MTX FAQs: Mail Drops

Here at Mountain Crossings, we get a lot of questions about mail drops. For most folks, we are the first resupply point and for some we are the first place they send a box to. Here is a run down of mail drops from the minds of us at Mountain Crossings.

First thing first, How To Make Sure You Get Your Box!:

Locations along the trail that accept mail drops end up getting a TON of boxes! Step one to insuring that your box will be there when you arrive is to properly address and label it. AWOL’s Guide is an excellent resource for finding the perfect mail drop spot in any town along the trail. When writting the label, always include the line hold for AT thru hiker and be sure to use your real name when you send a mail drop to a location. Also include your estimated time of arrival (ETA). This way, those who are accepting the packages can file them by last name and ETA in order to keep tabs on each box.

usps_priority_mail_label copy

Second, Determine If A Mail Drop Is Needed:

With the growing popularity of the Appalachian Trail, many locations along the trail have an excellent resupply option for thru hikers. After the price of buying the food at home, the cost of shipping a box can often times be more expensive than resupplying on trail. The argument for sending mail drop boxes is that there can be an up charge on food and other items at outfitters and hostels that offer resupply options. This surcharge is strictly to make having a resupply option available a worthwhile endeavor for the proprietors, thus saving hikers from an otherwise unnecessary hitch into town. By purchasing your resupply in town or at outfitters and hostels along the trail, you are fuel the local economy and helping the build up communities along the trail.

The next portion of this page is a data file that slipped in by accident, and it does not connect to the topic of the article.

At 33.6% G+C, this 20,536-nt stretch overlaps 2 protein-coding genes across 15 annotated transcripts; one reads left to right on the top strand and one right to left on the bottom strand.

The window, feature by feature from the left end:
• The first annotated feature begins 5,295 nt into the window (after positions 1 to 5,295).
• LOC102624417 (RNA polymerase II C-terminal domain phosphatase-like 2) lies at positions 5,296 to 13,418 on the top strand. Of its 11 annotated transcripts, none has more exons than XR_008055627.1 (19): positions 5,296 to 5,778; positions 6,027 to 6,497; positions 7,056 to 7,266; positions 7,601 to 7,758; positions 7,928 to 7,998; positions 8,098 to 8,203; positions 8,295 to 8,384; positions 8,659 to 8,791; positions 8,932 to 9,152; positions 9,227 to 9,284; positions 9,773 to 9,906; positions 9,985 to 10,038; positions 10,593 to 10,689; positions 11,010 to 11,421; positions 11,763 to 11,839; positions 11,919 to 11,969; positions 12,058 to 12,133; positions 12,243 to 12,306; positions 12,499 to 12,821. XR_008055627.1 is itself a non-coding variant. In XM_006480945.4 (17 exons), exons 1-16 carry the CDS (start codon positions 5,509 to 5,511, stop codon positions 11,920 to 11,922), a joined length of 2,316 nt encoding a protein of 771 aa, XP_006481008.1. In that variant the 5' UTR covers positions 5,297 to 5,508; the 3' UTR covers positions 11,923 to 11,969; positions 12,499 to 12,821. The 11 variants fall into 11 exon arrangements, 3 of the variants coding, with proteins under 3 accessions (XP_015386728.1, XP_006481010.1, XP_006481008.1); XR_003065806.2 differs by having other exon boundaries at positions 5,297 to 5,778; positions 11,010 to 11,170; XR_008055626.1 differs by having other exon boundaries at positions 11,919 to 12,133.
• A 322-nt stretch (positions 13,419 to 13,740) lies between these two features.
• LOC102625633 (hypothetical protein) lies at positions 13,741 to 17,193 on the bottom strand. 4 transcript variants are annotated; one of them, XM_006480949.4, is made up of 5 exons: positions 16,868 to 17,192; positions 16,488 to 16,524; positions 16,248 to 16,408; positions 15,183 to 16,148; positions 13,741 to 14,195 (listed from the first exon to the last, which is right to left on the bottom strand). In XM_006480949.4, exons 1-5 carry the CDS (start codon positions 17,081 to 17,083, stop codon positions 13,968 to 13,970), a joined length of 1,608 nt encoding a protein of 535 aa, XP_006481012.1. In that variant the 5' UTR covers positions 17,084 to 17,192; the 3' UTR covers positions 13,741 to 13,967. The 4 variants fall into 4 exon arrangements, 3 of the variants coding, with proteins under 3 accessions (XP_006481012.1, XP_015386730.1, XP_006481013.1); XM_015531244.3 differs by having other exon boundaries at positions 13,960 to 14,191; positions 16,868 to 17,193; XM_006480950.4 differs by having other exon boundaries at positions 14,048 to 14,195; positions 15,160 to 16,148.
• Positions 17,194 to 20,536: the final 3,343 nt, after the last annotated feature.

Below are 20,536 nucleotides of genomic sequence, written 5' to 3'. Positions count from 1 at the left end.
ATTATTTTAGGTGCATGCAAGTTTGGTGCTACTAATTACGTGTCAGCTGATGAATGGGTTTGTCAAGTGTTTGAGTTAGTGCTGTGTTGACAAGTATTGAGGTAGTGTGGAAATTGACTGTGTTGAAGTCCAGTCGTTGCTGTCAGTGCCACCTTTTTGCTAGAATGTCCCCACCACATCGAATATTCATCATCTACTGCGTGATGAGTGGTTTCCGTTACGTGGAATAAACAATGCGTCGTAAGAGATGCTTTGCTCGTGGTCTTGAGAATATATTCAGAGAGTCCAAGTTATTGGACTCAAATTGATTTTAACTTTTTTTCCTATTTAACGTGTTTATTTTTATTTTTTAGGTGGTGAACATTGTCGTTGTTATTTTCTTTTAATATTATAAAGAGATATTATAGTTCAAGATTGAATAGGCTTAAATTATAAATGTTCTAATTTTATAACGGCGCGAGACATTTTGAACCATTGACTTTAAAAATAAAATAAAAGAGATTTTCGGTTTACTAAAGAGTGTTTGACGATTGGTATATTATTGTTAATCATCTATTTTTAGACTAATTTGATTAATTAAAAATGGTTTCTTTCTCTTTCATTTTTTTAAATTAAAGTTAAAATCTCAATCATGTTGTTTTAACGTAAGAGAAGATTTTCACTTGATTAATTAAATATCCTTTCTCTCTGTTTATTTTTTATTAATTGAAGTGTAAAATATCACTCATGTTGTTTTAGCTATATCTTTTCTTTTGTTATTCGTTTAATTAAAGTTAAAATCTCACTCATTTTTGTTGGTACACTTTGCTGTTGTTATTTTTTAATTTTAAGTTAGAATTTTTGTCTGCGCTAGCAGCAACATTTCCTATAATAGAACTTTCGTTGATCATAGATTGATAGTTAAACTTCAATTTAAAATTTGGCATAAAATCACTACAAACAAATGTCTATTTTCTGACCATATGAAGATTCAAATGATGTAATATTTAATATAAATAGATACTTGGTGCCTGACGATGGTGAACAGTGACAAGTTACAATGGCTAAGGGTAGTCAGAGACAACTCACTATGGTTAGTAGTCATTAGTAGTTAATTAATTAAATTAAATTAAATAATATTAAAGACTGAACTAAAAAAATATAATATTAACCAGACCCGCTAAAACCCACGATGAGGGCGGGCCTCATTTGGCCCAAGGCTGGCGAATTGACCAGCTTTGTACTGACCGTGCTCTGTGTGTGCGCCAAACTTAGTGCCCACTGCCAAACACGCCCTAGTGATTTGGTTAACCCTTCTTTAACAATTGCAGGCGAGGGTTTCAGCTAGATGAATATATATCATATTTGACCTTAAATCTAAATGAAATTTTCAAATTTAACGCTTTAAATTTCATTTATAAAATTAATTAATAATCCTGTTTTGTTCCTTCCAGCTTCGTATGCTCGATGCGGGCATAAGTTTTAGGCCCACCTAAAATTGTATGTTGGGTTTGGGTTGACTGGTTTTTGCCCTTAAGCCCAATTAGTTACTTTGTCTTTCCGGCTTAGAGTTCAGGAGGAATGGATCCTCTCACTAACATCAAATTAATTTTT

Third, Bounce Boxes and Forwarding Mail

Some times a mail drop isn’t exactly what you need, but for some with specific dietary or medical needs, it can be crucial. In those cases, a bounce box can often be most useful. A bounce box is a box that you continually send up trail ahead of you. This allows a hiker to have a larger amount of an item at their reach without having to carry it all on their back. If a medicine or food is hard to find, a bounce box can be a great way to ensure you have it.

If you get to town and find you do not need to open your bounce box, you can forward it up trail for free if you originally mailed it via the USPS Priority Mail. This can be done at any Post Office, but only at a Post Office. If the package is sent to a hostel or outfitter that is not in reach of a Post Office, forwarding can often times become difficult. Forwarding a bounce box or mail drop that has been sent via Priority Mail is a service of the Post Office only.

Follow these guide lines and you will be well on your way to easy resupply boxes!


Our mail drops here at Mountain Crossings, alphabetized and stored by last name. Each day when boxes come in we stack them in their area and log each name and ETA in a book. That way we know approximately when each box should be picked up.


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